Two friends of mine went out on their Stand Up Paddleboards (SUP) on a lake recently and it ending up costing them a lot of money.
They were paddling to a little island close to shore. There were people swimming and taking inflatable toys to that island.
It was a busy little hub of people recreating and splashing around. A police officer in a boat stopped my friends when they got to the island and asked them where their life jackets were. They weren’t wearing any.
They looked around and no one else was wearing their life jackets either. One of them asked the officer why they were being singled out.
It turns out it is the law to wear a life jacket on a paddle board. It doesn’t exactly make sense because there were people on floaties and swimming around them that didn’t need life jackets.
The officer explained to them that because the paddle board has a paddle, or something to move the thing with, it is considered a vessel and therefore life jackets are required.
I suppose there has to be a line somewhere. My friends had no idea and expected to get a warning. They did not. The officer then proceeded to write them a ticket and asked for their IDs.
My friend looked around, he was only in his bathing suit. He didn’t have any ID on him. My friend explained to me that the officer started to get frustrated and wrote him a ticket, telling him to be honest with his name and address.
The officer then wouldn’t let them take their paddle boards back to shore because they didn’t have life jackets. He offered them a ride in his boat back …. without life jackets on.
“To top it off, we could not paddle back from the island, so the police officer took us in his boat, with the paddle board hanging precariously across,” he said. “I asked the officer for a life jacket and he didn’t have one for me. So, now I’m in his fishing boat, trying to balance my paddle board, going quickly with a 20 hp motor. And we were dodging people swimming and resting on their dollar store floaties. How in the world does that make any sense?”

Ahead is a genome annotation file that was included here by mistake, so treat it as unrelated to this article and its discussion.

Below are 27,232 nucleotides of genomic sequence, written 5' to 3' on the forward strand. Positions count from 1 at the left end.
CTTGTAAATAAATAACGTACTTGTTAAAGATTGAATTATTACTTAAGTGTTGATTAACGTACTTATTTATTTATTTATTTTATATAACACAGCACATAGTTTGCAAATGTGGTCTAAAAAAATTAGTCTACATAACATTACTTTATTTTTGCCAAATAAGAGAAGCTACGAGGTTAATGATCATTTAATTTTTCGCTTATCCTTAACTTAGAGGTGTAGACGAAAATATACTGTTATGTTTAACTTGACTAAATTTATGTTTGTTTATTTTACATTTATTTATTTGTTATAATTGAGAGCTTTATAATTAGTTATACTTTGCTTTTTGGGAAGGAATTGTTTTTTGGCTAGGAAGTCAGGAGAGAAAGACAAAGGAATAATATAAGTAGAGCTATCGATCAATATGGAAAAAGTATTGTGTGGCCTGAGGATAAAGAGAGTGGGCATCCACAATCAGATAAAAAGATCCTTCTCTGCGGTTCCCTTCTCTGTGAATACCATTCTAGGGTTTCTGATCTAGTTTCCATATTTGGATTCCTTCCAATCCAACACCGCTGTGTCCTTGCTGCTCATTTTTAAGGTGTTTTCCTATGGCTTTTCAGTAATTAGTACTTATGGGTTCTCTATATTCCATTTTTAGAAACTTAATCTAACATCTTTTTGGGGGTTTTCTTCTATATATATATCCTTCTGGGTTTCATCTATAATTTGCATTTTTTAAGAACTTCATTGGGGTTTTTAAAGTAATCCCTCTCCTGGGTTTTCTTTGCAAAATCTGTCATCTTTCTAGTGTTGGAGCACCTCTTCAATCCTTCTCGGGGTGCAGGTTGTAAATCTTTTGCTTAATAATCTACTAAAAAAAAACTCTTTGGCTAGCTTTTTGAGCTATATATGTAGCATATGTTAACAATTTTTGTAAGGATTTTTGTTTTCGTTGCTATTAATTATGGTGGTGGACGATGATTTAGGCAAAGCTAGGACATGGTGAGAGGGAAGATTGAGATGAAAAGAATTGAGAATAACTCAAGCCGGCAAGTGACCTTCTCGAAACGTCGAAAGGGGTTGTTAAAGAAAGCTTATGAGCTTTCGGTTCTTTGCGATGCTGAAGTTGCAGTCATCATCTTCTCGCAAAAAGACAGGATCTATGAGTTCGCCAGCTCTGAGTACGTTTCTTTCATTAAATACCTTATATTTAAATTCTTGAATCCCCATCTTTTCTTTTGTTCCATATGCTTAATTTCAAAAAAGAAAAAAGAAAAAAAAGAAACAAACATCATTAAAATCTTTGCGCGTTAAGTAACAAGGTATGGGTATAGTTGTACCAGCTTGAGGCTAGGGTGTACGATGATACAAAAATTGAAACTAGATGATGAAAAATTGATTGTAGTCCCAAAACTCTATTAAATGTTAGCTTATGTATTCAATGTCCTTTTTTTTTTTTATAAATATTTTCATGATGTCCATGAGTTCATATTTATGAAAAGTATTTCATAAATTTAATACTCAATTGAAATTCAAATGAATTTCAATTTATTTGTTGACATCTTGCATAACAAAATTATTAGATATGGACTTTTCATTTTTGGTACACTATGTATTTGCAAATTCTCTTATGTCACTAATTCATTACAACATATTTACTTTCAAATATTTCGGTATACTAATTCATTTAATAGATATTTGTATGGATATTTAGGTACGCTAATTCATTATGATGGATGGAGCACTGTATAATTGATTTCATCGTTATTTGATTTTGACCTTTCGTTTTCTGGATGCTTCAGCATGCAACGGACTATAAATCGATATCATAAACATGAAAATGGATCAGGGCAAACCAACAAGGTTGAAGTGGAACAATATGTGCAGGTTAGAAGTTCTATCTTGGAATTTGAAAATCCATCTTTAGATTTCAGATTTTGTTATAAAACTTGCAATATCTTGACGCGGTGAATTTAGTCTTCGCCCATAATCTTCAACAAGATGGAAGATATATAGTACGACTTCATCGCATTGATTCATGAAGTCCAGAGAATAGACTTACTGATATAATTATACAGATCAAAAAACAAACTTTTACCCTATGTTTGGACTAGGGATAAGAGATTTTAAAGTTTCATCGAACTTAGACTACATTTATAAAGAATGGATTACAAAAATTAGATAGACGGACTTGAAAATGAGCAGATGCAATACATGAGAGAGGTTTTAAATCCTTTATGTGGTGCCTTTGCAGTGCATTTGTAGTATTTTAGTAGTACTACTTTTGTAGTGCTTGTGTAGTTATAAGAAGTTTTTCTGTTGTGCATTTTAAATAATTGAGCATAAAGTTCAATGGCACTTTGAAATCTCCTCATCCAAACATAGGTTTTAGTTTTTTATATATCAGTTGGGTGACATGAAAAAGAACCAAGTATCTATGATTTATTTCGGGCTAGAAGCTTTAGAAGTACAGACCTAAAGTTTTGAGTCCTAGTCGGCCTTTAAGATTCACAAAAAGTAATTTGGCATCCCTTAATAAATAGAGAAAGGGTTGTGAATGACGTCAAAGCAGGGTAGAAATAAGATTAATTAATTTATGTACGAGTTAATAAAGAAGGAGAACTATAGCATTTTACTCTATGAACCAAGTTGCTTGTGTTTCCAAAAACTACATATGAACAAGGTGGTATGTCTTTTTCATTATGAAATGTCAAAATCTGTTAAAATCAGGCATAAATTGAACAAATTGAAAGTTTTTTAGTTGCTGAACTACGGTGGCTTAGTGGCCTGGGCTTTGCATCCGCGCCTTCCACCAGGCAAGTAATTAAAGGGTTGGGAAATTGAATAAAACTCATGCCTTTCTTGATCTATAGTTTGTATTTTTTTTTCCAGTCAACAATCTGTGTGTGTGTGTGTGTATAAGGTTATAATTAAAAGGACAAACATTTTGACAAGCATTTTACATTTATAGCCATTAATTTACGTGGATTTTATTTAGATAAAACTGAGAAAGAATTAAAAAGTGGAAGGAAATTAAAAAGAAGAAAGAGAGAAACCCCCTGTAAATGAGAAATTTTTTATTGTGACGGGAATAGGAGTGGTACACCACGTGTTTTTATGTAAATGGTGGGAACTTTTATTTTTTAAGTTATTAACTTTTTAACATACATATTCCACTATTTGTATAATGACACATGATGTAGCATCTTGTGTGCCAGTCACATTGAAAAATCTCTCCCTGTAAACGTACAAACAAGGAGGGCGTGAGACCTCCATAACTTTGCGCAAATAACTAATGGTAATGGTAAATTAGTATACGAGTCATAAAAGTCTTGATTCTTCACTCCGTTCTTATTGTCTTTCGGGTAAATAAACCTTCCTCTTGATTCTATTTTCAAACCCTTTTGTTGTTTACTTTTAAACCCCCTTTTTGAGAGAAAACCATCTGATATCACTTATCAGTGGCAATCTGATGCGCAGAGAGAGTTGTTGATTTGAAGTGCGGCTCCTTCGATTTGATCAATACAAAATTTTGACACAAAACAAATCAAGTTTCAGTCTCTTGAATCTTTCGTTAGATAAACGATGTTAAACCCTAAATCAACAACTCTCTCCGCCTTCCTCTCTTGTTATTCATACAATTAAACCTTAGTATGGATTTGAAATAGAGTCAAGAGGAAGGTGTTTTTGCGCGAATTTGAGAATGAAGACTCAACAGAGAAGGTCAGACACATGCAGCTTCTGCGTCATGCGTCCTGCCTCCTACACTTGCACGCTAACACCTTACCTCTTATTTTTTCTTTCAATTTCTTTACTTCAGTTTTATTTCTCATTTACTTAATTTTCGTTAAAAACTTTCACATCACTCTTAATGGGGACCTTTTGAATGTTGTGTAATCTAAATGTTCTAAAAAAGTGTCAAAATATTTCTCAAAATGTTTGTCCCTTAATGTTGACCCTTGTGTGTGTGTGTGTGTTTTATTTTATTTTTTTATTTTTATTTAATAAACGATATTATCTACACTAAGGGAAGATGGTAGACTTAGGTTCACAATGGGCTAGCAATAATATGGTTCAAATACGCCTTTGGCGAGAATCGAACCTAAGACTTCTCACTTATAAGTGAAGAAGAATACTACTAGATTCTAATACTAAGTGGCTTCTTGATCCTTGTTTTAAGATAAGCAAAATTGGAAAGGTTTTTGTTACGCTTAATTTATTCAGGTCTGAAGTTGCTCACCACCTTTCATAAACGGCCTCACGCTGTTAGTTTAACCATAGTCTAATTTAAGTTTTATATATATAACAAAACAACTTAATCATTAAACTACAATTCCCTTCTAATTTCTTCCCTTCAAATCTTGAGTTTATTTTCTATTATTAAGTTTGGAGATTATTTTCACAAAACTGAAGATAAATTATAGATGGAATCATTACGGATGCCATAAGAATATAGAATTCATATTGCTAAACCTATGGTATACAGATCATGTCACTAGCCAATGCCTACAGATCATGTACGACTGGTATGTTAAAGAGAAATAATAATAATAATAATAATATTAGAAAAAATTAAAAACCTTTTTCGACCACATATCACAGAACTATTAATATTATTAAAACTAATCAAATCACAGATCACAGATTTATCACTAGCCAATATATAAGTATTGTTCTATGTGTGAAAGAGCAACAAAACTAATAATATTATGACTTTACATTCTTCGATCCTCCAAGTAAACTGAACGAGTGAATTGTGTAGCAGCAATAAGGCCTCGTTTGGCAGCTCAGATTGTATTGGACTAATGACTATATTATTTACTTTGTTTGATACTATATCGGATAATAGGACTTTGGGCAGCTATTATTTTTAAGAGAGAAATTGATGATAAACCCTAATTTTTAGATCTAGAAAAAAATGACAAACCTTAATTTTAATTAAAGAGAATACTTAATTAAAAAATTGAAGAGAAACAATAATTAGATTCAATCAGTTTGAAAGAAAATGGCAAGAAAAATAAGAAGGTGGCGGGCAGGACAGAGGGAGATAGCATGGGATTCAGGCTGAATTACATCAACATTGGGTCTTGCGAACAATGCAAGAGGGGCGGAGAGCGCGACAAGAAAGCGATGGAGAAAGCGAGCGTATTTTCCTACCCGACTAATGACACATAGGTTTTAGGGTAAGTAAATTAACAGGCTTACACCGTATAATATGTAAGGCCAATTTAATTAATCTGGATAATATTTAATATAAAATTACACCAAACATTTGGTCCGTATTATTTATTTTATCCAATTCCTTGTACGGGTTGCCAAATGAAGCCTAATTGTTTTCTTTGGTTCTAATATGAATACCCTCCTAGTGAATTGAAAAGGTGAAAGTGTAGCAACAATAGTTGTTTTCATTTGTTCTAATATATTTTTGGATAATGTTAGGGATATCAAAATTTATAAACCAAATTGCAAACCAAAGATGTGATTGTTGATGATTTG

My friends said it was a strange encounter and this officer appeared to be on a power trip. In the end, they made it back to shore alive, each with a $240 ticket.
I had no idea that life jackets were required on a paddle board. I always make my kids wear theirs, it never occurred to me to wear one as well. I mean, I should have one on solely on the merit to set a good example for my children. However, after looking up the laws in Canada, that officer (even though he wasn’t nice about it) was right.
SUPs used for navigation fall into the same category as canoes, kayaks, rowboats, rowing shells, and other human-poweredboats less than six metres and you are required to carry mandatory safety equipment under the Small Vessel Regulations.
You either have to wear a lifejacket with a whistle, or at least carry one on board with a whistle and a buoyant heavy line. Tickets for those not complying can range from $200- $500.
According to Paddle Canada if you are paddling across a body of water, or getting from point A to point B, you are navigating.
So if you enjoy paddling, you’ve been warned. Let’s enjoy the summer and be safe about it.